Type what you want to say, copy it or simply hit the speaker icon so you can hear how it is said:
This is a great way to grab a phrase. When you type what you want, Google will give you other suggestions of synonyms down below for you to choose from. By choosing these, you are helping Google predict what to say the next time someone searches for the exact phrase you did.
Here’s where the fun starts. Google translate on your phone is like playing tennis with languages. You hold the phone flat in front of you and there are two sides to the court.
You push English and say something. It translates what you said into the other language.
They push Spanish and say something. It translates it for you.
It gets better. They added an AUTO feature where if you pause between sentences it translates the entire conversation without you having to push anything.
You say something.
You push Speak.
It is said in the other language.
They say something, and you hear it in English.
Simply download the app to your phone.
Travel tip: If you travel, you can download the “language pack” for the country you are going to and you can use Google Translate without connectivity.
Translate a Website
Lastly, you can translate all of the information you need about communication disorders or goals as long as the information is up online on a webpage.
Here’s how you do it:
We developed a page with the 27 most common communication disorders. Go their and pick a disorder.
Cleft Palate is popular so let’s do that one.
Copy the URL and go back to Google translate.
This time click on the WEBSITE tab and paste the URL.
It will take you to the page but now you have a language menu at the top:
Choose your language and click to translate. Isn’t this nuts?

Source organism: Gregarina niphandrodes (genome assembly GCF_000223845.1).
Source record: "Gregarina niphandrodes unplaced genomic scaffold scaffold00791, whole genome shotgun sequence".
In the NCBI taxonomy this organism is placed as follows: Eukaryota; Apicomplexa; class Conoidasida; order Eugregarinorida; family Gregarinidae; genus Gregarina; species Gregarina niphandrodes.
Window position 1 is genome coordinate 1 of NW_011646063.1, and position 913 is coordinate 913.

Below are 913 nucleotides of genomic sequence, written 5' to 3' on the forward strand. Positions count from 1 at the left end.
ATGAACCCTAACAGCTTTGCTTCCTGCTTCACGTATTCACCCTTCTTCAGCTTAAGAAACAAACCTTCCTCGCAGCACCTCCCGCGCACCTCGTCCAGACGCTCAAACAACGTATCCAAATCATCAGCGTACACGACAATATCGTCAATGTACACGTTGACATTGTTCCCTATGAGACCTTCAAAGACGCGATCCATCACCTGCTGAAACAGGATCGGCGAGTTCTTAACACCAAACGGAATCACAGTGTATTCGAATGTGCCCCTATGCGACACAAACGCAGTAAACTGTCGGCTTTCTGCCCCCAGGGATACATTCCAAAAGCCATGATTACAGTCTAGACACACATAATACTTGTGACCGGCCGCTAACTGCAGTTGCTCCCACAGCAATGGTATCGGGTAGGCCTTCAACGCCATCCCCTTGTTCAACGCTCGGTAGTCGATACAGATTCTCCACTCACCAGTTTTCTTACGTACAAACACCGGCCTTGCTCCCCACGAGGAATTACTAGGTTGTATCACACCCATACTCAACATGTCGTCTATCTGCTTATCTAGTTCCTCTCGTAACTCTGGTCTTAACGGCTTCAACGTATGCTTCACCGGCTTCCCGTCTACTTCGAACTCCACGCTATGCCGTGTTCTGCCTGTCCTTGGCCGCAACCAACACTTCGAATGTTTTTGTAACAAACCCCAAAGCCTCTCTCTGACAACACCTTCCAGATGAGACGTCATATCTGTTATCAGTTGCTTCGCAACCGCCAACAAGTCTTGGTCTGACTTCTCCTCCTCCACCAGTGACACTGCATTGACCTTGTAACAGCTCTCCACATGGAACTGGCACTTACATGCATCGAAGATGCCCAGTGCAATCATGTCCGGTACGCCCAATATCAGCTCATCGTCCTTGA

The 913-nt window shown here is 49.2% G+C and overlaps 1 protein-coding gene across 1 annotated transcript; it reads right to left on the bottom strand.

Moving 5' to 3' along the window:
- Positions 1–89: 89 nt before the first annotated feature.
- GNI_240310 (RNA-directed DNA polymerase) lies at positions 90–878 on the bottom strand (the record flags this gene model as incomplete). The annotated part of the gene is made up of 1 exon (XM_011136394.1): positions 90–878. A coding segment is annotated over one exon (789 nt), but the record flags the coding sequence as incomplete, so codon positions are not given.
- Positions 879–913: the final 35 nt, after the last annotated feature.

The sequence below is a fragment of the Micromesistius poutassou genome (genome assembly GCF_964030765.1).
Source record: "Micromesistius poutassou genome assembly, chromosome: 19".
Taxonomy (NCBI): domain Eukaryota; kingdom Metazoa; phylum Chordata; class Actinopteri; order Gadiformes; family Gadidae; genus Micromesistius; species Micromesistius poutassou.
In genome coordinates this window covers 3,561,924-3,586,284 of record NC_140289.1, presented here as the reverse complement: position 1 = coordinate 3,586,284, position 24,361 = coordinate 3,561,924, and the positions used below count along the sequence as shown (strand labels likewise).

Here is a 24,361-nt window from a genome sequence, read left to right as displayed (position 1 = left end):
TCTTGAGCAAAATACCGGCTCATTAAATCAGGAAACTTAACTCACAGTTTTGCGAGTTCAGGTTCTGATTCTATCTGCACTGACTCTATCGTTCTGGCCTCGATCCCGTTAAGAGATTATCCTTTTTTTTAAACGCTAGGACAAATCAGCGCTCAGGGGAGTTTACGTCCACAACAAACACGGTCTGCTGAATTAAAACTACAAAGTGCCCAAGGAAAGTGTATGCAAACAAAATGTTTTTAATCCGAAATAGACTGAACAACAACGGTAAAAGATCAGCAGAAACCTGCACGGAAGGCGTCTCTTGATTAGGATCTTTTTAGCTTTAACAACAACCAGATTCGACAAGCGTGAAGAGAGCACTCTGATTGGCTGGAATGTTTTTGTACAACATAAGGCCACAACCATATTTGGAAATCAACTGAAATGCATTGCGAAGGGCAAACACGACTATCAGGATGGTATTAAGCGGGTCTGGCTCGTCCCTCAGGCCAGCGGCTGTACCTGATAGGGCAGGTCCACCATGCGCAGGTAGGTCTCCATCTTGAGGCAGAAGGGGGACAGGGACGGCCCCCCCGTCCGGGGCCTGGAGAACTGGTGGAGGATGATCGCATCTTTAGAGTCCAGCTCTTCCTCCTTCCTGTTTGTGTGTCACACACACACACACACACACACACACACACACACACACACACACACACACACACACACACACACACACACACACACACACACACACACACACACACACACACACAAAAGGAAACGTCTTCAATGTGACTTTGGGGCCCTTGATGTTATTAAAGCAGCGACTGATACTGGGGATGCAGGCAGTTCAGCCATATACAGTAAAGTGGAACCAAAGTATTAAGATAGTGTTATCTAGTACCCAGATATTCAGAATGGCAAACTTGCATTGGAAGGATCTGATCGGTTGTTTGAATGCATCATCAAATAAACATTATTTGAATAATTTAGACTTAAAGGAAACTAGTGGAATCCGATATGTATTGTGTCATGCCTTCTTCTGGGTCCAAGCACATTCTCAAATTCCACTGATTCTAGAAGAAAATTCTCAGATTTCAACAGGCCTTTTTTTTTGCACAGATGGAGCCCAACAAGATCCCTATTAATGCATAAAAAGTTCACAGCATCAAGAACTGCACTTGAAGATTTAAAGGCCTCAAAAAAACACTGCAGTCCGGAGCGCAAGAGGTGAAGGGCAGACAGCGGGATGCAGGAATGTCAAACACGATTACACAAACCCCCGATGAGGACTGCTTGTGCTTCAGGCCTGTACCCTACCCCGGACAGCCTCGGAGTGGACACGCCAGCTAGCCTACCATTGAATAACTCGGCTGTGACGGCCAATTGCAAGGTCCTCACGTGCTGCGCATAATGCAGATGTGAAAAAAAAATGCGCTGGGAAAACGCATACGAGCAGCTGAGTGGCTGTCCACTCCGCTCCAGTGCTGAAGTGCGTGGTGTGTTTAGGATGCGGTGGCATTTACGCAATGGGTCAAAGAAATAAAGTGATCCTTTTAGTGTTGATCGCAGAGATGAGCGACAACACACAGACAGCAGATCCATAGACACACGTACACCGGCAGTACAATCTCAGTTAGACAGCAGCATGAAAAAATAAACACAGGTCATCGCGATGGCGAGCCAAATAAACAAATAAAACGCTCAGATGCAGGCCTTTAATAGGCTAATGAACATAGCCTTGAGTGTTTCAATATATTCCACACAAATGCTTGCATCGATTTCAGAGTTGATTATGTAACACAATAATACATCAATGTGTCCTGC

Translate Speech Goals into Spanish or Any Language.
Lastly, the same thing works for our speech and language goal bank.
Want to Learn How to Work with Interpreters Effectively?
Don’t go it alone!
Working with interpreters is becoming more common, and is often a necessity when providing services to culturally and linguistically diverse populations. Gain important skills needed to train qualified interpreters. Skills include appropriate vocabulary and cultural considerations necessary for effective communication with parents regarding disabilities, services, and rights.
Mil gracias! Merci mille fois! 万分感谢! (A thousand thanks!)
I also want to give a shout-out to these magnificent resources: Bilinguistics’ “Difference or Disorder?” book, the nonprofit Talking Points app for family-school communication in 103 languages (https://talkingpts.org/) and ASHA’s list of phonemic inventories (https://www.asha.org/practice/multicultural/phono/)
Thanks, Yvonne, for adding these resources.
This post is well intended but Google is NOT even nearly accurate in older languages nor is it federally approved. It is a shame to see this. Please respect clients enough to use qualified human translators. Don’t violate language rights.
Hi SB, Thank you for your comments. We agree with you that this does not replace a need for interpreters. As noted in the post, you would never want to conduct an IEP meeting, deliver a diagnosis, or conduct and evaluation using these resources. And, as we stated in the post, online translators are never perfect. This is to help share resources and communicate when an interpreter is not present.
This is amazing! I knew about google translate, but translating web pages is so helpful! There are so many things to send to families, but they are usually written in English. Thanks you for this!!